In this case study, a patient who had been in psychoanalytic therapy for several months turned to ChatGPT to bridge the time between sessions, as well as during the therapist’s vacation. Before describing the case studies, I would like to share an interesting observation. While researching this paper, I asked the chatbot a wide variety of questions. Among them was why Sigmund Freud would recommend ChatGPT. One answer was that ChatGPT can serve as a tool for discovering the unconscious. A few days later, I asked it what unconscious desires were behind this question. It answered that it cannot identify or interpret the unconscious. The conversation can be read in the Supplement (Conversation 2). This self-contradiction is almost characteristic of the integration of the psychodynamic in ChatGPT.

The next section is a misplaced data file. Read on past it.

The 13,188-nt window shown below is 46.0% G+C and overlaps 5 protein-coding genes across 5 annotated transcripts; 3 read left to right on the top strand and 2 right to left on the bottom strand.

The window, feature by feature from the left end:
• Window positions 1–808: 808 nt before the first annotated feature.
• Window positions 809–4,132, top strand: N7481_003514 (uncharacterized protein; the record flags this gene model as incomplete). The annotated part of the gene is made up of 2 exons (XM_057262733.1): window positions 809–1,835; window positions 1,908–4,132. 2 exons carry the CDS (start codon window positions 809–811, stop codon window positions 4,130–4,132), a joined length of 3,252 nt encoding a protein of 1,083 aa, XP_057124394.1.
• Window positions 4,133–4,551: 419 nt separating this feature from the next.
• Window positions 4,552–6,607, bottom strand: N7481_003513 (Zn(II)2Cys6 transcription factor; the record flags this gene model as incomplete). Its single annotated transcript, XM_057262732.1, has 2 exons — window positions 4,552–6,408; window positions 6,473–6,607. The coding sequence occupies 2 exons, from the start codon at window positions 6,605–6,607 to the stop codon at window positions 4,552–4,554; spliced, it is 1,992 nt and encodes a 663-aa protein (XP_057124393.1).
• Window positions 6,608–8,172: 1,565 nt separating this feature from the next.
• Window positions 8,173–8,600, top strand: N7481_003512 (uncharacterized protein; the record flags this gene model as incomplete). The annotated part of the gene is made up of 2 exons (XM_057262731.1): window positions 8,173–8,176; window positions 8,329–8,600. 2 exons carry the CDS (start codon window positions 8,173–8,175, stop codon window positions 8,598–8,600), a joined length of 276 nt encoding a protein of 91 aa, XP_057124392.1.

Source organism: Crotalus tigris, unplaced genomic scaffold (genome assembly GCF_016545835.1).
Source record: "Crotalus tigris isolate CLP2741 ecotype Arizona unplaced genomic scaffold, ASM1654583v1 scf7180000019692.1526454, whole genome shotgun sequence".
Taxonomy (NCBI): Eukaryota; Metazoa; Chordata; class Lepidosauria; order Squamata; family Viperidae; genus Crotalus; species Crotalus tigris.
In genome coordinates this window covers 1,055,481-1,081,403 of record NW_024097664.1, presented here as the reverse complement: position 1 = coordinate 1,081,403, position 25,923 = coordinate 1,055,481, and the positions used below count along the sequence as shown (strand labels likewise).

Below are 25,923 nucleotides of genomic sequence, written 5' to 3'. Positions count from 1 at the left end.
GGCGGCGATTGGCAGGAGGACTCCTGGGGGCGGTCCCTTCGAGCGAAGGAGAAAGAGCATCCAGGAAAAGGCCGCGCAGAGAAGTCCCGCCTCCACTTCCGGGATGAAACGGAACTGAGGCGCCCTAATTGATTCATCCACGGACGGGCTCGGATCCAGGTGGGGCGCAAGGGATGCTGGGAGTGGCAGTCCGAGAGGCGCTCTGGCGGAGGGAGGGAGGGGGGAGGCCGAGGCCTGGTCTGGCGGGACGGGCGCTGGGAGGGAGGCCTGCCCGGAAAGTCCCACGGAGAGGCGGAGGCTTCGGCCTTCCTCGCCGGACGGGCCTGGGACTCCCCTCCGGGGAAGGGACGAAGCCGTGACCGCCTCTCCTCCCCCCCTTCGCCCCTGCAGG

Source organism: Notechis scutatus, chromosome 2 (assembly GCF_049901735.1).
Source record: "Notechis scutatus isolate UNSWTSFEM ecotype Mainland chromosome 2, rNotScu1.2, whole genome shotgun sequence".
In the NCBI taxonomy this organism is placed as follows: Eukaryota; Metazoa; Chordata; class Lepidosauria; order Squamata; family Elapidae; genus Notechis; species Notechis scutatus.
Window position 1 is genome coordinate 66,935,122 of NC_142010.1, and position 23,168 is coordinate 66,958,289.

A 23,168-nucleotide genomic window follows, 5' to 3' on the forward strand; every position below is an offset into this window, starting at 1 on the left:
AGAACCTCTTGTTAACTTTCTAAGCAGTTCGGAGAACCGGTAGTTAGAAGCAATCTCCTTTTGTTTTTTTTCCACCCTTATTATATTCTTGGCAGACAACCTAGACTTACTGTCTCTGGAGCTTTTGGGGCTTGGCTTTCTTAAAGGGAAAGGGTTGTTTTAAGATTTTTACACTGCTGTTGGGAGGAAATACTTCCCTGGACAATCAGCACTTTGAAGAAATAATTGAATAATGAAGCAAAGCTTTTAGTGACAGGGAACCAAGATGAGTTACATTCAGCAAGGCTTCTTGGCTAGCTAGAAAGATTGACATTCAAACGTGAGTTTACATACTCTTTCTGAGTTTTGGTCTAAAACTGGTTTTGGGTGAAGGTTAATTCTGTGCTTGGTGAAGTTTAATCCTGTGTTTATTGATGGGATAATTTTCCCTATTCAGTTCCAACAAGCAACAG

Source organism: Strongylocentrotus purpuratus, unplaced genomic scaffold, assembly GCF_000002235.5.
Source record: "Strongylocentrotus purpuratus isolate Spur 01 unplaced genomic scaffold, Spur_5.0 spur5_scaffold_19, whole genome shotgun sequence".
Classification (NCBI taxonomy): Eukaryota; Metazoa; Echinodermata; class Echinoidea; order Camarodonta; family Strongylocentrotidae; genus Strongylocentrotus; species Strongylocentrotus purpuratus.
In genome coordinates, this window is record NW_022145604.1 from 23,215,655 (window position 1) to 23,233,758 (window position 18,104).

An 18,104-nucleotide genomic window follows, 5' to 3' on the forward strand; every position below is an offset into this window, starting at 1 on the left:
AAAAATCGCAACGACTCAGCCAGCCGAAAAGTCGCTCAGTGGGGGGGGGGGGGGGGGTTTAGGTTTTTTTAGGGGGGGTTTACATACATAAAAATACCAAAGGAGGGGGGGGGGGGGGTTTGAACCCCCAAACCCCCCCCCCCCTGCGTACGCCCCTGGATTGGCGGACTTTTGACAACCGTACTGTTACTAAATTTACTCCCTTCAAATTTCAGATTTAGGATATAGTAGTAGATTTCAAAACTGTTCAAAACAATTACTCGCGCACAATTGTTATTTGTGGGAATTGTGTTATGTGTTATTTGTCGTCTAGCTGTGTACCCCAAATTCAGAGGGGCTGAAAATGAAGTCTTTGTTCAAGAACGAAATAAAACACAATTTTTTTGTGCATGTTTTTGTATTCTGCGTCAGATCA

In the following case study, a patient’s dream is described anonymously with his consent, and ChatGPT is asked for an interpretation. This could be the case, for example, if a person wants to continue therapy while the psychodynamic psychotherapist is on vacation or to have input on his/her dreams after completion of therapy. In the first step, the chatbot was simply told the dream in detail. It responded that dreams can be mysterious, but it could try to interpret the symbols and meanings. It broke the story down into some symbols and sequences and offered an interpretation for each one. The conclusion was that the dream may suggest a mix of excitement, fear, and uncertainty. After this interesting interpretation, the chatbot was asked if it could also provide a psychodynamic interpretation and was then asked for a systemic interpretation, a psychoanalytic interpretation according to Wilfred Bion, a Daseinsanalytic interpretation, and an individual psychological interpretation according to Alfred Adler. Each of these interpretations began with a paragraph on how dreams are viewed in the particular approach. This was followed by several similar paragraphs. The dream was always broken down into the same symbols and sequences. The interpretations themselves were quite similar, although not identical. One example was a refusal of offer a massage due to concerns about who was offering the massage (the dreamer was male, and the person offering the massage in the dream was a former female classmate). This was interpreted as fear of being dependent on others, as a sense of mistrust or caution in your relationships, and as a fear of intimacy and vulnerability in most of the other interpretations. It is evident in the individual psychological interpretation, for example, that not one of Adler’s technical terms, i.e., feelings of inferiority, striving for power, social interest, etc, was mentioned. There are words, such as striving to master and belong, which can be read in the light of individual psychology.